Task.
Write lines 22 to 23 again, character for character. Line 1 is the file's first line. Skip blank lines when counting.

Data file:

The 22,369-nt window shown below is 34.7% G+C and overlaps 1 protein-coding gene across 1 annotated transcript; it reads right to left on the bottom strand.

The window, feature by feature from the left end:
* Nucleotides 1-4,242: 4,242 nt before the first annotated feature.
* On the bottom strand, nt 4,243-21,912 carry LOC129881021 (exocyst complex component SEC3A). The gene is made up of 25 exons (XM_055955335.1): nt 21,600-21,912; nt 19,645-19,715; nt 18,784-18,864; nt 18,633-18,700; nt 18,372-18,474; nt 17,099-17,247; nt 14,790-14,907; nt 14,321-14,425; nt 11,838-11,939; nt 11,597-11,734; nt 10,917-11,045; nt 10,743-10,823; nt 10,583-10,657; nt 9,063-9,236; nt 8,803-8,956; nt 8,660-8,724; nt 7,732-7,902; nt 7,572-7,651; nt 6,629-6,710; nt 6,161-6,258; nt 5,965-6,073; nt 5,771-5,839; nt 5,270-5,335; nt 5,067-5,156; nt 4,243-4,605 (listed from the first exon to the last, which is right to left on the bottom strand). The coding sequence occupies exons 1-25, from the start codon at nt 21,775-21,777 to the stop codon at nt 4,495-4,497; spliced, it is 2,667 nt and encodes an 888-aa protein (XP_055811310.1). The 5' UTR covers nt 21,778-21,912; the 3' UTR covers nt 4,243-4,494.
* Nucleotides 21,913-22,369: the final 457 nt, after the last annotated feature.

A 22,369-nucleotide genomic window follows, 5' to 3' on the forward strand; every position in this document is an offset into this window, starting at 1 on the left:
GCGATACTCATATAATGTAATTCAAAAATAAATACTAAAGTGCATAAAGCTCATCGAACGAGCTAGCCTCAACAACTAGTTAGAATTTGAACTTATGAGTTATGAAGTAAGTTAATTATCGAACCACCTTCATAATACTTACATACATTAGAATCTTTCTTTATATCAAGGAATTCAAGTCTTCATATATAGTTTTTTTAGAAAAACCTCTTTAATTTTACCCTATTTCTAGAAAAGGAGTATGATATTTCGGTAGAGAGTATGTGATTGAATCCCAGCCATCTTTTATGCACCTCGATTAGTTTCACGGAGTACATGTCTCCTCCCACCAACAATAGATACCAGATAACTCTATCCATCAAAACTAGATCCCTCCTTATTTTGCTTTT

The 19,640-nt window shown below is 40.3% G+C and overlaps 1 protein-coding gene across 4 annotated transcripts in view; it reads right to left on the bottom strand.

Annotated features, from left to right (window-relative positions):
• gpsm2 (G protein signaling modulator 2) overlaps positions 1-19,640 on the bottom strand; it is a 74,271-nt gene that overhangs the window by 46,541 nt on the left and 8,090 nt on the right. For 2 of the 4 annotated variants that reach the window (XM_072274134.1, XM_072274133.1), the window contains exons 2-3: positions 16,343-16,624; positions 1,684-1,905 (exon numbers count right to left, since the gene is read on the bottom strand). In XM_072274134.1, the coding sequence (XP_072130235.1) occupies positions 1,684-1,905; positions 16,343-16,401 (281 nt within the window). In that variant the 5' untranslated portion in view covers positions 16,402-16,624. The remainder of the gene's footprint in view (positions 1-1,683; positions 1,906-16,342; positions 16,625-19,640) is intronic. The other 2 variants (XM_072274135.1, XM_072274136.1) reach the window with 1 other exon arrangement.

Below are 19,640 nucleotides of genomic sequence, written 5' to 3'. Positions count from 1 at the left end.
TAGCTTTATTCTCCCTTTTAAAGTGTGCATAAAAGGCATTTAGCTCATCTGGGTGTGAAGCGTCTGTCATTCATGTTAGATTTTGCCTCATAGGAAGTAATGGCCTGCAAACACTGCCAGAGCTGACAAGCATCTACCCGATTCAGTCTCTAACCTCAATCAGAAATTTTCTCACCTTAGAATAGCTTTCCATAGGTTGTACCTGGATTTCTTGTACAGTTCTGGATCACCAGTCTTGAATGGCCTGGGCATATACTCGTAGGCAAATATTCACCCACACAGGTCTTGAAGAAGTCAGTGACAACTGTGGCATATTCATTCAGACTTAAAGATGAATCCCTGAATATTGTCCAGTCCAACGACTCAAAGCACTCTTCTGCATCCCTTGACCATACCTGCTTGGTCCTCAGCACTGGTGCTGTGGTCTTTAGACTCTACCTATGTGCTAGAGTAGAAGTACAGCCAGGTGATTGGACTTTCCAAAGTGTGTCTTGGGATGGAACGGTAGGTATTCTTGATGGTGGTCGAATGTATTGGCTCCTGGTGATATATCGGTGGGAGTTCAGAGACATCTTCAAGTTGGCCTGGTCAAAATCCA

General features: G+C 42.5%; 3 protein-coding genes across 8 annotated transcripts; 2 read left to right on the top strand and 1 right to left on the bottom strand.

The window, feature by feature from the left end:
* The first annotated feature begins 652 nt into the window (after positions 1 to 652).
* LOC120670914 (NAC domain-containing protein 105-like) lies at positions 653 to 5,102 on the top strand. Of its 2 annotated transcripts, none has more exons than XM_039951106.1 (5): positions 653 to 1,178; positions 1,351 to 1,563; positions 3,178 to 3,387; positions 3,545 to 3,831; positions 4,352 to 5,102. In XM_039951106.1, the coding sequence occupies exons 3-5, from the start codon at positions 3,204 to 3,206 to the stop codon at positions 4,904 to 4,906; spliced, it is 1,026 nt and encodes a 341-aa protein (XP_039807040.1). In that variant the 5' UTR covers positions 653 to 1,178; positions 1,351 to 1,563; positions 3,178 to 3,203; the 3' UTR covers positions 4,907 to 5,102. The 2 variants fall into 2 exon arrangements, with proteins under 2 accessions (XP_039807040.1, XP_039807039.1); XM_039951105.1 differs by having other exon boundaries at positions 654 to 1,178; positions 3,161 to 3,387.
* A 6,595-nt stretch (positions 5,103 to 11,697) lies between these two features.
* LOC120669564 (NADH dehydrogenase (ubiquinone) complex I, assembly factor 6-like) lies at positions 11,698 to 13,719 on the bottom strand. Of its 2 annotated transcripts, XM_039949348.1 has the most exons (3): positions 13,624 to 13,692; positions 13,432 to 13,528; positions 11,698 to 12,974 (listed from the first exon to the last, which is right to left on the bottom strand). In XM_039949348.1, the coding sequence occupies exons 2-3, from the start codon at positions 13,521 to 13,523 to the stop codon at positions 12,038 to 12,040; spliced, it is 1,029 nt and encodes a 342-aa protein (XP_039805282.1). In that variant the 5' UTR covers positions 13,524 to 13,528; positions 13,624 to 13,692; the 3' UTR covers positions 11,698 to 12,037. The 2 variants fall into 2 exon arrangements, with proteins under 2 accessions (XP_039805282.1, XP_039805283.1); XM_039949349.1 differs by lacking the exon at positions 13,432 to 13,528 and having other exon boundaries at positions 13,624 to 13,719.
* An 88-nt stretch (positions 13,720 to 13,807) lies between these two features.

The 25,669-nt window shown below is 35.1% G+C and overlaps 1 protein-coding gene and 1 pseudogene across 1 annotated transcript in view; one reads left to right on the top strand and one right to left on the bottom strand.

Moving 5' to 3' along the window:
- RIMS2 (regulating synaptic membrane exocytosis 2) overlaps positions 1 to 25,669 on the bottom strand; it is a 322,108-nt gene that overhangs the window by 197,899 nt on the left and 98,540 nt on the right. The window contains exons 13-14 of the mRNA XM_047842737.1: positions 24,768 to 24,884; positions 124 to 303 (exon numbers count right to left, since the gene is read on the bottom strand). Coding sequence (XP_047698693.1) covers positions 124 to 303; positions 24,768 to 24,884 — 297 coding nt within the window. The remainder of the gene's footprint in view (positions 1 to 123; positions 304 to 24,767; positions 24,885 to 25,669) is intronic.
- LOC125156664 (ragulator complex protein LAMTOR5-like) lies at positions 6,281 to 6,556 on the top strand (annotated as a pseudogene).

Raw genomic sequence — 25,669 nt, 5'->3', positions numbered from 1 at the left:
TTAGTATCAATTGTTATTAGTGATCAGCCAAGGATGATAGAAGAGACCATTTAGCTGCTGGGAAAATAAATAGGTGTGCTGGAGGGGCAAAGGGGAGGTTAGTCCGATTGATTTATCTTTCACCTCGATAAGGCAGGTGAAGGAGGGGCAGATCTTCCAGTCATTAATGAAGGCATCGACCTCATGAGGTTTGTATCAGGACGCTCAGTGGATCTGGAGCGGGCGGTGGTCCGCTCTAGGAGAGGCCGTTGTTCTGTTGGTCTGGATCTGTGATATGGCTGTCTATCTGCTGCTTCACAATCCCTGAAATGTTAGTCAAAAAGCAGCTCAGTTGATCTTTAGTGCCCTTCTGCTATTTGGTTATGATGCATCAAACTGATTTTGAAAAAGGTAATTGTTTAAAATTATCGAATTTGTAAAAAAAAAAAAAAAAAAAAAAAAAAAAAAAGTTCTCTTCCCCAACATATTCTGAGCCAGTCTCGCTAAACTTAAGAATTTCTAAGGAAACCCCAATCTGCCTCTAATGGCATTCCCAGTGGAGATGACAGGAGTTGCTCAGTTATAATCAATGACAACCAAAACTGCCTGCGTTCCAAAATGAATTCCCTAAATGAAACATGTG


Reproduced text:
- RIMS2 (regulating synaptic membrane exocytosis 2) overlaps positions 1 to 25,669 on the bottom strand; it is a 322,108-nt gene that overhangs the window by 197,899 nt on the left and 98,540 nt on the right. The window contains exons 13-14 of the mRNA XM_047842737.1: positions 24,768 to 24,884; positions 124 to 303 (exon numbers count right to left, since the gene is read on the bottom strand). Coding sequence (XP_047698693.1) covers positions 124 to 303; positions 24,768 to 24,884 — 297 coding nt within the window. The remainder of the gene's footprint in view (positions 1 to 123; positions 304 to 24,767; positions 24,885 to 25,669) is intronic.
- LOC125156664 (ragulator complex protein LAMTOR5-like) lies at positions 6,281 to 6,556 on the top strand (annotated as a pseudogene).